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chap2 &amp; 3-b

# chap2 &amp; 3-b - Business Statistics(BUSA 3101 Dr Lari...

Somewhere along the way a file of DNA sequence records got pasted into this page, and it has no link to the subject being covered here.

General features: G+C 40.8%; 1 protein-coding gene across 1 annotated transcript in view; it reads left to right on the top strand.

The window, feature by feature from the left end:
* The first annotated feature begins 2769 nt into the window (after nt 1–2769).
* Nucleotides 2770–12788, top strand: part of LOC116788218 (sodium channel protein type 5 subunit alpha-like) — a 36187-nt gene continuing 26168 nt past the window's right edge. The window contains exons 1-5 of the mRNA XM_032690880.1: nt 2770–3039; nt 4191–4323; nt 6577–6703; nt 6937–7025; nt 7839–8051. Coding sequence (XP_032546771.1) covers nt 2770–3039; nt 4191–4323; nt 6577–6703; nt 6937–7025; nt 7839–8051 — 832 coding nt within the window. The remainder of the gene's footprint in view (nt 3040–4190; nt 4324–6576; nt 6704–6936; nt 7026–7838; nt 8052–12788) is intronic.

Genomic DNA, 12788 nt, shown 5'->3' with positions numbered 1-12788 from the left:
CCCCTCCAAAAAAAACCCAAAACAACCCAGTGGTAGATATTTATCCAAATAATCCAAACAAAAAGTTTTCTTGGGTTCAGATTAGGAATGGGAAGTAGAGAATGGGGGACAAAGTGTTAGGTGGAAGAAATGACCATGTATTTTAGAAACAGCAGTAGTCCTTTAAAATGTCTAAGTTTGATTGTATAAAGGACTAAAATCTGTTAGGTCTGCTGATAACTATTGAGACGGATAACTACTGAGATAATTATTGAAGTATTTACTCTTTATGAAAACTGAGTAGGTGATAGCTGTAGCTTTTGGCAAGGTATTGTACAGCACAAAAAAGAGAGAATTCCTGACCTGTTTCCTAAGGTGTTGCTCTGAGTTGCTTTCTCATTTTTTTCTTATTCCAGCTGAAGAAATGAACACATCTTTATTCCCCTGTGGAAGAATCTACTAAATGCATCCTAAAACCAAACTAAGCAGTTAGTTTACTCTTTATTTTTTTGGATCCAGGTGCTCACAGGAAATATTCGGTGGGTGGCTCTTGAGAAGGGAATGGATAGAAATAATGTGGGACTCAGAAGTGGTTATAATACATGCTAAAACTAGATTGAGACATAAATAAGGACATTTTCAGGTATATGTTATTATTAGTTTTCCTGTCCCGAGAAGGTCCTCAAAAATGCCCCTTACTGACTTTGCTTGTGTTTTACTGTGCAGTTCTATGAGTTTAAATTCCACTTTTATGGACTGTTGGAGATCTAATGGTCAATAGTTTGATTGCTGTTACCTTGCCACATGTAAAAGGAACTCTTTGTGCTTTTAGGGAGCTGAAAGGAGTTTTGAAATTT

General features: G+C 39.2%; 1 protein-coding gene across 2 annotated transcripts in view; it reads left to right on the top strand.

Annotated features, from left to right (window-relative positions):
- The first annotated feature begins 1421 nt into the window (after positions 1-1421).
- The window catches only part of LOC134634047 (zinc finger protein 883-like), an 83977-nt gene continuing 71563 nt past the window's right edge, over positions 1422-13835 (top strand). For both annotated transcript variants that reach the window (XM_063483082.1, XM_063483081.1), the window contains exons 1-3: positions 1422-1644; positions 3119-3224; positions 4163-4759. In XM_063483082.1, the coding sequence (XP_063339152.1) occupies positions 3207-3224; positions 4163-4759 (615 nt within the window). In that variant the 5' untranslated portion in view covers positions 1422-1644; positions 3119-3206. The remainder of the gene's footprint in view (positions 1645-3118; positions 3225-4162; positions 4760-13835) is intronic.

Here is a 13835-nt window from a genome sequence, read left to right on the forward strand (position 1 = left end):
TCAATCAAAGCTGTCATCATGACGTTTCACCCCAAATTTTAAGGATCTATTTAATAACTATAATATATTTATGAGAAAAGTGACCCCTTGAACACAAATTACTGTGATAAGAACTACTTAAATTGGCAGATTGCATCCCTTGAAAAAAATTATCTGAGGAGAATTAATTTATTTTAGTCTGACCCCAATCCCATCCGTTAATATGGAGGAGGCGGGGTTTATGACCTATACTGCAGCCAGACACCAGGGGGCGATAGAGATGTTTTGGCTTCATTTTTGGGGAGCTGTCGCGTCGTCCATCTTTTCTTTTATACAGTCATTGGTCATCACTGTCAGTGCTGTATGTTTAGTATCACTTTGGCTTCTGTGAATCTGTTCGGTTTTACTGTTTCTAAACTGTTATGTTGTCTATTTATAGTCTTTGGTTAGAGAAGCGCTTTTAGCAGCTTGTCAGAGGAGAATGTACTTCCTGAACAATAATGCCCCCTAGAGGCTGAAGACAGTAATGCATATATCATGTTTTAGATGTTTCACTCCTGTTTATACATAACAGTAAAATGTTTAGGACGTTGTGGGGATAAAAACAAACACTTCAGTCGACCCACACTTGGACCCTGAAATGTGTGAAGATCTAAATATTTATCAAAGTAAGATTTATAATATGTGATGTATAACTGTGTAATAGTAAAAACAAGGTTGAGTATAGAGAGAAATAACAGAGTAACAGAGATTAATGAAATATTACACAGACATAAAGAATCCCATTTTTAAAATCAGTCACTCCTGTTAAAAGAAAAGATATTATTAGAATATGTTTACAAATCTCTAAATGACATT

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Unformatted text preview: Business Statistics (BUSA 3101) Dr. Lari H. Arjomand [email protected] Slide 1 Chapter 2 & 3 (Part B) Descriptive Statistics: Tabular and Graphical Presentations Exploratory Data Analysis s Crosstabulations and Scatter Diagrams s Descriptive Statistics: These are statistical methods used to describe data that have been collected. been y x Slide 2 Exploratory Data Analysis The techniques of exploratory data analysis consist of simple arithmetic and easy­to­draw pictures that can be used to summarize data quickly. One such technique is the stem­and­leaf display. Data: 21, 24, 24, 26, 27, 27, 30, 32, 38, 41 26 Slide 3 Stem­and­Leaf Display A stem­and­leaf display shows both the rank order and shape of the distribution of the data. It is similar to a histogram on its side, but it has the advantage of showing the actual data values. The first digits of each data item are arranged to the left of a vertical line. To the right of the vertical line we record the next digit for each item in rank order­­when the leaf unit is not shown, it is assumed to equal 1. Each line in the display is referred to as a stem. Each digit on a stem is a leaf. Slide 4 Example: Hudson Auto Repair The manager of Hudson Auto would like to have a better understanding of the cost of parts used in the engine tune­ups performed in the shop. She examines 50 customer invoices for tune­ups. The costs of parts, rounded to the nearest dollar, are listed on the next slide. Slide 5 Example: Hudson Auto Repair s Sample of Parts Cost for 50 Tune­ups 91 71 104 85 62 78 69 74 97 82 93 72 62 88 98 57 89 68 68 101 75 66 97 83 79 52 75 105 68 105 99 79 77 71 79 80 75 65 69 69 97 72 80 67 62 62 76 109 74 73 First step is to rearrange these data in rank order. See next slide. Slide 6 Solution: Hudson Auto Repair s Sample of Parts Cost for 50 Tune­ups 52 57 57 71 79 98 98 62 62 62 62 65 66 67 68 68 68 69 69 69 71 72 72 73 74 74 75 75 75 76 77 78 79 79 80 80 82 83 85 88 89 91 93 97 97 97 99 101 104 105 105 109 Data are rearranged in rank order. Slide 7 Solution: Stem­and­Leaf Display 5 6 7 8 9 10 a stem 2 7 2 2 2 2 5 6 7 8 8 8 9 9 9 1 1 2 2 3 4 4 5 5 5 6 7 8 9 9 9 0 0 2 3 5 8 9 So What? 1 3 7 7 7 8 9 Explain! 1 4 5 5 9 a leaf •When the leaf unit is not shown, it is assumed to equal 1. Slide 8 Stretched Stem­and­Leaf Display If we believe the original stem­and­leaf display has condensed the data too much, we can stretch the display by using two stems for each leading digit(s). Whenever a stem value is stated twice, the first value corresponds to leaf values of 0 − 4, and the second value corresponds to leaf values of 5 − 9. Slide 9 Example: Hudson Auto Repair Stretched Stem­and­Leaf Display s Sample of Parts Cost for 50 Tune­ups 91 71 104 85 62 78 69 74 97 82 93 72 62 88 98 57 89 68 68 101 75 66 97 83 79 52 75 105 68 105 99 79 77 71 79 80 75 65 69 69 97 72 80 67 62 62 76 109 74 73 First step is to rearrange these data in rank order. See next slide. Slide 10 Solution: Hudson Auto Repair s Sample of Parts Cost for 50 Tune­ups 52 57 57 71 79 98 98 62 62 62 62 65 66 67 68 68 68 69 69 69 71 72 72 73 74 74 75 75 75 76 77 78 79 79 80 80 82 83 85 88 89 91 93 97 97 97 99 101 104 105 105 109 Data are rearranged in rank order. Slide 11 Solution: Stretched Stem­and­Leaf Display 5 5 6 6 7 7 8 8 9 9 10 10 2 7 2 2 2 2 5 6 7 8 8 8 9 9 9 1 1 2 2 3 4 4 5 5 5 6 7 8 9 9 9 0 0 2 3 5 8 9 1 3 7 7 7 8 9 1 4 5 5 9 The first value The corresponds to corresponds leaf values of 0 - 4, and the second value corresponds to leaf values of 5-9 Slide 12 Stem­and­Leaf Display s Leaf Units • A single digit is used to define each leaf. • In the preceding example, the leaf unit was 1. • Leaf units may be 100, 10, 1, 0.1, and so on. • Where the leaf unit is not shown, it is assumed to equal 1. Slide 13 Example: Leaf Unit = 0.1 If we have data with values such as 8.6 11.7 9.4 9.1 10.2 11.0 8.8 a stem­and­leaf display of these data will be Leaf Unit = 0.1 8 6 8 9 1 4 10 2 11 0 7 Slide 14 Example: Leaf Unit = 10 If we have data with values such as 1806 1717 1974 1791 1682 1910 1838 a stem­and­leaf display of these data will be Leaf Unit = 10 16 8 17 1 9 18 0 3 19 1 7 The 82 in 1682 is rounded down to 80 and is represented as an 8. You do this for all of the data. Slide 15 Another Example & Solution The Dean of the School of Business at OU reports the following number of students in the 15 sections of basic statistics offered this semester . Construct a stem­and­leaf chart for the data. 27 36 29 21 24 26 32 30 36 30 28 23 17 41 19 STEM 1 2 3 4 LEAF 79 1346789 00266 1 So What? Explain! Slide 16 Crosstabulation Or Contingency Table s Shows number of observations jointly in two categorical variables • Example: Male accounting student • Gender variable and Major variable • Can use categorized numerical variables s May include row %, column %, or total % s Helps find relationships s Used widely in marketing Slide 17 Crosstabulation Or Contingency Table Example Residence: Gender: C C O O C C O O C O MF FMMMFMMF (C=On­Campus, O=Off­Campus; M=Male, F=Female) Use gender as the explanatory variable. Gender Residence Male Female Total On-Campus 5 4 1 2 3 Off-Campus 5 Total 6 4 10 Slide 18 Crosstabulation Or Contingency Table Example (Row %) Gender Residence Male Female Total On-Campus 4 1 5 (80) (20) (100) Off-Campus 2 3 5 (40) (60) (100) Total 6 4 10 (60) (40) (100) (Cell Count) (100) Row Total (3/5)(100) = 60% Slide 19 Crosstabulation Or Contingency Table Example (Column %) Gender Residence Male Female Total On-Campus 4 1 5 (67) (25) (50) Off-Campus 2 3 5 (33) (75) (50) Total 6 4 10 (100) (100) (100) (Cell Count) (100) Column Total (3/4)(100) = 75% Slide 20 Crosstabulation Or Contingency Table Example (Total %) Gender Residence Male Female Total On-Campus 4 1 5 (40) (10) (50) Off-Campus 2 3 5 (20) (30) (50) Total 6 4 10 (60) (40) (100) (Cell Count) (100) Grand Total (3/10)(100) = 30% Slide 21 Which Percentage? s s s Compute % in direction of explanatory variable Then, for example, If explanatory variable is in row, use row total In previous example, gender is explanatory variable • ‘Explains’ residence choice Slide 22 Thinking Challenge Example You’re a marketing research analyst for Visa. You want to analyze data on credit card use & annual income. Use the following information, create a contingency table. In this example, use income as In the explanatory variable. the Income (000): 12 20 32 45 Use: Y N N Y (Income categories: Under \$25,000; Use categories: Y = Use credit cards, 72 46 18 55 Y Y N Y \$25,000 & over; N = Don’t use) Slide 23 Solution Use Income Under \$25k Explanatory Explanatory variable variable \$25K & Over Total Row percentages No Yes 2 (67) 1 (20) 3 (38) 1 (33) 4 (80) 5 (62) Total 3 (100) 5 (100) 8 (100) (4/5)(100) = 80% Slide 24 Crosstabulations and Scatter Diagrams As we indicated, often a manager is interested in tabular and graphical methods that will help understand the relationship between two variables. Crosstabulation (or Contingency Table) and a scatter diagram are two methods for summarizing the data for two (or more) variables simultaneously. Slide 25 Crosstabulation Or Contingency Table Remember that a crosstabulation is a tabular summary of data for two variables. s Crosstabulation can be used when: • one variable is qualitative and the other is quantitative, • both variables are qualitative, or • both variables are quantitative. As we said, the left and top margin labels define the classes for the two variables. Slide 26 Cross-tabulations Using SWStat STEPS: 1. From Data Area Set New Data Area 2. From Statistics Select Grouped Data 3. From the Window Select Cross-Tab 4.Click Calculate SEE NEXT EXAMPLE Slide 27 Cross-tabulations Using SWStat DATA Slide 28 Cross-tabulations Using SWStat Slide 29 Cross-tabulations Using SWStat : Solution Solution Cross-tabulations Slide 30 Crosstabulation Or Contingency Table s Example: Finger Lakes Homes The number of Finger Lakes homes sold for each style and price for the past two years is shown below. quantitative variable Price Range < \$99,000 > \$99,000 Total qualitative variable Home Style Colonial Log Split A­Frame 18 6 19 12 12 14 16 3 30 20 35 15 Total 55 45 100 Slide 31 Crosstabulation Or Contingency Table Frequency distribution for the price variable Price Range < \$99,000 > \$99,000 Total Home Style Colonial Log Split A­Frame 18 6 19 12 12 14 16 3 30 20 35 15 Total 55 45 100 Frequency distribution for the home style variable Slide 32 Crosstabulation Or Contingency Table s Insights Gained from Preceding Crosstabulation • The greatest number of homes in the sample (19) are a split­level style and priced at less than or equal to \$99,000. • Only three homes in the sample are an A­Frame style and priced at more than \$99,000. Slide 33 Crosstabulation Row Or Column Percentages? s As we said, converting the entries in the table into row percentages or column percentages can provide additional insight about the relationship between the two variables. See Next Two Slides Slide 34 Crosstabulation or Contingency Table (Row %) Price Range < \$99,000 > \$99,000 Home Style Colonial Log Split A­Frame 32.73 10.91 34.55 21.82 26.67 31.11 35.56 6.67 Total 100 100 Note: row totals are actually 100.01 due to rounding. (Colonial and > \$99K)/(All >\$99K) x 100 = (12/45) x 100 (Cell Count) (100) Row Total Slide 35 Crosstabulation or Contingency Table (Column %) Price Range < \$99,000 > \$99,000 Total Home Style Colonial Log Split A­Frame 60.00 30.00 54.29 80.00 40.00 70.00 45.71 20.00 100 100 100 100 (Colonial and > \$99K)/(All Colonial) x 100 = (12/30) x 100 (Cell Count) (100) Column Total Slide 36 Scatter Diagram and Trendline A scatter diagram is a graphical presentation of the relationship between two quantitative variables. One variable is shown on the horizontal axis and the other variable is shown on the vertical axis. The general pattern of the plotted points suggests the overall relationship between the variables. A trendline is a line that provides an approximation of the relationship. Slide 37 Scatter Diagram and Trendline s A Positive Relationship y x Slide 38 Scatter Diagram and Trendline s A Negative Relationship y x Slide 39 Scatter Diagram and Trendline s No Apparent Relationship y x Slide 40 Example: Panthers Football Team s Scatter Diagram The Panthers football team is interested in investigating the relationship, if any, between interceptions made and points scored. x = Number of Interceptions 1 3 2 1 3 y = Number of Points Scored 14 24 18 17 30 Slide 41 Number of Points Scored Scatter Diagram 35 y 30 25 20 15 10 5 0 0 1 2 3 Number of Interceptions 4 x Slide 42 Panthers Football Team Example (Continued): s Insights Gained from the Preceding Scatter Diagram • The scatter diagram indicates a positive relationship between the number of interceptions and the number of points scored. • Higher points scored are associated with a higher number of interceptions. • The relationship is not perfect; all plotted points in the scatter diagram are not on a straight line. Slide 43 Tabular and Graphical Procedures Data Data Qualitative Data Qualitative Data Tabular Tabular Methods Methods Graphical Methods •Frequency Distribution •Rel. Freq. Dist. •Percent Freq. Distribution •Crosstabulation (Contingency Table) •Bar Graph •Pie Chart Quantitative Data Tabular Methods Methods •Frequency Distribution •Rel. Freq. Dist. •Cum. Freq. Dist. •Cum. Rel. Freq. Distribution •Stem­and­Leaf Display •Crosstabulation (Contingency Table) Graphical Graphical Methods Methods •Dot Plot •Histogram •Ogive •Scatter Diagram Slide 44 End of Chapter 2 & 3, Part B Slide 45 ...